I spend so much time alone, pondering and praying, that I sometimes forget much of the world holds very different views than I do.

The other day, for example, while talking to a secular friend, I (very unwisely) burst forth with an impassioned description of an essay I was working on. “It’s about womanhood, and how really the heart of what is best and most glorious about women is their ability to bring new life into the world! You don’t have to be an actual mother, obviously, but the heart of a mother! I can’t get behind this cold-blooded, aggressive fury that seems to be the overriding emotion of today’s ‘feminists’.”

Silence. Then—“I can’t say I agree with you. I think it’s fantastic that so many women have been elected to office recently.”

“Well, yes, or rather maybe. Because if they come at their jobs with the same adversarial, power-driven tactics they purport to despise in men, we’re just going to have the formerly oppressed as the new oppressors.”

It devolved from there. My friend thought everything was going to be solved by the new class of warrior women, and I could not be moved from my view of the culture as on every level virulently anti-life.

“Can you not see the absolute breakdown of the human family, and how it’s responsible for so much of the poverty and violence and suffering in our culture?” I pleaded.

“Not really. Can you give me some examples?”

“Both parents working 60-hour weeks, teenagers committing suicide, this insane mania for guns. We have all these “rights,” reproductive and otherwise, but everyone is so unhappy! They’re lonely, they’re depressed, they’re anxious, they’re angry.”

“Gay people at least aren’t having children, which is good because we need to keep the population down.”

“The population down! We’ve reached a negative birth rate. People are not only not having kids, they’re not even having sex!”

Again, silence.

“Okay, let’s just stop there,” I said, a touch desperately.

“Well, wait. Do you mean to say you feel the answer is for the whole country to become…’Christian’ again?” chuckled my friend (who, like everyone in my life, knows I’m Catholic). “Cause I don’t see that happening any time soon.”

“Not the country—the world,” I replied in a strangled voice. (Later I wished I’d had the presence of mind to add, “And not again, but for the first time,” a G.K. Chesterton-like witticism that of course evaded me in the moment).

Instead I continued, “Let’s just agree we’re very far apart…But…All I can say is that I live and breathe…Every heartbeat is grounded upon…God made man…the Gospels,” I trailed off.

It would be nice to have a neat, tidy 10-point bullet plan, an unassailable thesis, a an uplifting TED talk with a message able to be commodified, packaged, and marketed—but that’s not how Christianity works, because that’s not how life or reality work.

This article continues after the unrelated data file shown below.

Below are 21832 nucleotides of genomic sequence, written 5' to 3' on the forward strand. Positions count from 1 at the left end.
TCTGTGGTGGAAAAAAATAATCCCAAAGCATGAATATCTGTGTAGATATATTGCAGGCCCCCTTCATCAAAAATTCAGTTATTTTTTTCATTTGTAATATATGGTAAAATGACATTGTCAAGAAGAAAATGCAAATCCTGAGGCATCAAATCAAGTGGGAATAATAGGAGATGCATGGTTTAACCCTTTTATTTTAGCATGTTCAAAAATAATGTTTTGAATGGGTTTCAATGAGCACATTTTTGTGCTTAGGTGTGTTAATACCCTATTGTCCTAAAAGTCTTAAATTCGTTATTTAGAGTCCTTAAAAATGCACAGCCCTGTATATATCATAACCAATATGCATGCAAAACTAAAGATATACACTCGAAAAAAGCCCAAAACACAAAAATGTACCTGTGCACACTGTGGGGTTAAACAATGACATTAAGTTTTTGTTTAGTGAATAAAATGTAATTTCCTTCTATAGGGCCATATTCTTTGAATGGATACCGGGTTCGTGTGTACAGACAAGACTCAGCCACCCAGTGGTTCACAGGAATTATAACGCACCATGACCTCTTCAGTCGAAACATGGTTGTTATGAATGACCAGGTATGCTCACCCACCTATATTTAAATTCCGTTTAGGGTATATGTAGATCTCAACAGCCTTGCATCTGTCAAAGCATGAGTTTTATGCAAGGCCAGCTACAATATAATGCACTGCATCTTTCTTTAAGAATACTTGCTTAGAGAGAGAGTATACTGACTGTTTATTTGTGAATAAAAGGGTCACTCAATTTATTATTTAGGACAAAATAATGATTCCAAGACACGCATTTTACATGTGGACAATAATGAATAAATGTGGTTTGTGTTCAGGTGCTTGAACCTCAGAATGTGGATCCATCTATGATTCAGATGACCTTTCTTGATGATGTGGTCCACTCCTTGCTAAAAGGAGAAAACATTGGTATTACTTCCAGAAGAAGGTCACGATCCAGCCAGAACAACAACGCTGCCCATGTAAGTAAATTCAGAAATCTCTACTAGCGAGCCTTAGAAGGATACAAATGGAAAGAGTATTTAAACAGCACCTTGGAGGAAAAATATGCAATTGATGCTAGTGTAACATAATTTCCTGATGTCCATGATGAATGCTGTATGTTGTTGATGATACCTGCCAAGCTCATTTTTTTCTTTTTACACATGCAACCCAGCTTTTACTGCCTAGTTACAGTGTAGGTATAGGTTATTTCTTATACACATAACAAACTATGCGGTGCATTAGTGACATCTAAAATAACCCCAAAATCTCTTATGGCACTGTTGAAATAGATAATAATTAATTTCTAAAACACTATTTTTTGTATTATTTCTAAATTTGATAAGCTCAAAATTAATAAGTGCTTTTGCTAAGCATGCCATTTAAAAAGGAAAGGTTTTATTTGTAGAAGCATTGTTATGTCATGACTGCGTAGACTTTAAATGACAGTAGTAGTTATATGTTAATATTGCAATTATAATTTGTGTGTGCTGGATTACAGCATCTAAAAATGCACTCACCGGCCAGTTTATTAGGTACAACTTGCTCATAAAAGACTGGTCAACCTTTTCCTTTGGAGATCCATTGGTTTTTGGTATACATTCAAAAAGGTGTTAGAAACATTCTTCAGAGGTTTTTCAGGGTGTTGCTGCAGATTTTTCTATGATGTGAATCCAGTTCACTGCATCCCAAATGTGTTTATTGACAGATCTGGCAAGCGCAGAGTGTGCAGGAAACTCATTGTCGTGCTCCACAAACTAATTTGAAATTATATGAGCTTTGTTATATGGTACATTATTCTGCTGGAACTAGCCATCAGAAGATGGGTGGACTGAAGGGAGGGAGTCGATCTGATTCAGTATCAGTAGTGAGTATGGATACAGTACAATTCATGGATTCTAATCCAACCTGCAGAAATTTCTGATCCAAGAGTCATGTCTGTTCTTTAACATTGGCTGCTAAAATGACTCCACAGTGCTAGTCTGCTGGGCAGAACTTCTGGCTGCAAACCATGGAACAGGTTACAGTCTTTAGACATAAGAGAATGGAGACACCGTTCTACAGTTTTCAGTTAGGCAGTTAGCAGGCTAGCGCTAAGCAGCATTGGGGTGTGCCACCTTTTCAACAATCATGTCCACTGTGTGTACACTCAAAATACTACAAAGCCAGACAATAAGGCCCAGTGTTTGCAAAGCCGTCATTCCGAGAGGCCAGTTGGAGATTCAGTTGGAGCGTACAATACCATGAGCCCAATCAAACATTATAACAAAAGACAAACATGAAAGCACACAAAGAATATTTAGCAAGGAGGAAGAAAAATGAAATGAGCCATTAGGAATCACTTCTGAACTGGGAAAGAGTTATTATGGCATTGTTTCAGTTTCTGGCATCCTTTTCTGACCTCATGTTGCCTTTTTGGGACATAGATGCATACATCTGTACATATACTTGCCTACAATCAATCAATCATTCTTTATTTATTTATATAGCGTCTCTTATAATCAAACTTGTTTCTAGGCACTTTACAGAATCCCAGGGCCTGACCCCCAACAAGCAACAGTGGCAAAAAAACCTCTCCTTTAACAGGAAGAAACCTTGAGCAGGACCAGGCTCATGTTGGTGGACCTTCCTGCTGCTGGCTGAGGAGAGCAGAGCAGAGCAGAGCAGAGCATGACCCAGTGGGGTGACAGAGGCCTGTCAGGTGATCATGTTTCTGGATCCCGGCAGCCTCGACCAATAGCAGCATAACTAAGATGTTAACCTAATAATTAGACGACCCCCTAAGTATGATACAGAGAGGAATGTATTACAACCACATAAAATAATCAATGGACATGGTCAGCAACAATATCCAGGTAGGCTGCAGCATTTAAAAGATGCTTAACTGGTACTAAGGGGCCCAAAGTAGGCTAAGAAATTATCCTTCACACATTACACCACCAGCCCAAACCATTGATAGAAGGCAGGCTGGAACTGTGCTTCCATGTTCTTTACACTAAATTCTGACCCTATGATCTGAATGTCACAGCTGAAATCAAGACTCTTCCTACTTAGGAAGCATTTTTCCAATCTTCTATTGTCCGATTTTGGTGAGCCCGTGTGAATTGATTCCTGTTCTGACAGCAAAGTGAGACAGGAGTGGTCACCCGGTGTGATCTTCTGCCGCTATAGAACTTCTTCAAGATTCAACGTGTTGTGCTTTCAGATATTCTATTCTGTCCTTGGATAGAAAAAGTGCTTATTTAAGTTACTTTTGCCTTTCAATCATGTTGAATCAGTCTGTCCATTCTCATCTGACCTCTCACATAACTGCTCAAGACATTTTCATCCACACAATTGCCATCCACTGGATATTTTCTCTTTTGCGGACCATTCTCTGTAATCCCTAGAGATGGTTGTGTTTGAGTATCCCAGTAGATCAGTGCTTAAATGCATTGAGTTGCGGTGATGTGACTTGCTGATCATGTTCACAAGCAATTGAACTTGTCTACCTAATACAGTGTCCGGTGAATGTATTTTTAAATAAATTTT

Plus I can hardly be surprised when others aren’t bowled over by my “faith,” especially as I stand before them with my terrible inconsistencies, faults, tepidity, and general incoherence.

Later, though, I thought about how Christ said in so many words: Don’t worry about what you’re going to say when they haul you before the courtroom. The Holy Spirit will intercede for you and give you the appropriate words [Luke 12:11-12].

The court of public opinion, backed by the threat of ridicule by our peers, is one the follower of Christ stands before, quaking, every day. But upon reflection, my words had been just right, or as right as they could be. I don’t have a put-people-in-their-place apologetics. I have my heart.

This month we celebrate the feast day of St. Elizabeth Ann Seton (1774-1821), the first native-born American to be canonized by the Catholic church. Then, as now, if for slightly different reasons, Catholics were viewed with suspicion and distaste.

“How safe we are,” she observed, “under the shadow of the cross.”


  1. Wasn't able to connect to the link.

  2. I can't connect either but the early thrust of what I've read so far, is well answered by Flannery O'Connor with this.

    The notion of the perfectibility of man came about at the time of the Enlightenment in the 18th century……… The Liberal approach is that man has never fallen, never incurred guilt, and is ultimately perfectible by his own unaided efforts. Therefore, evil in this light is a problem of better housing, sanitation, health, etc. and all mysteries will eventually be cleared up. Judgement is out of place because man is not responsible.

    From Letter to Cecil Dawkins. 8 November 1958.

  3. Here's the link Stephen Sparrow and Jeanne Pergande.

    What a beautiful piece Heather – thank you. It sounds similar to so many of my conversations with my secular friends. I offer many prayers and pray that something in my words plants seeds of life!

  4. Yes a cracker of a piece Heather

  5. Oh, "a cracker of a piece." I like that and agree. Also, the addition of the Flannery O'Connor explanation is, well, perfect. Thank you, Heather. Thank you, Stephen.

  6. Dear Heather,
    I read this last week and then re-read it several times and copied parts of it out in my journal. I think you spoke perfectly. You articulated exactly what I think and feel every day, especially as I work in a place where I am surrounded by strident feminists. So thank you.
    Also, I'm almost done Loaded and am thinking a great deal of the ways I self-debt. Very instructive so thank you again.

    1. Oh grand, Dana, thank you and I'm so glad LOADED is spurring some reflection!

  7. Thanks all and sorry about the faulty link–it's fixed now. Preach the Gospel: if necessary, use words. Whether or not St. Francis actually said that–pretty sound suggestion…And right–if I were capable of perfecting myself–or even of removing an atom of one of my myriad character defects–I would have done so a long time ago. Instead, I come on my knees, begging to be relieved of the bondage of self…


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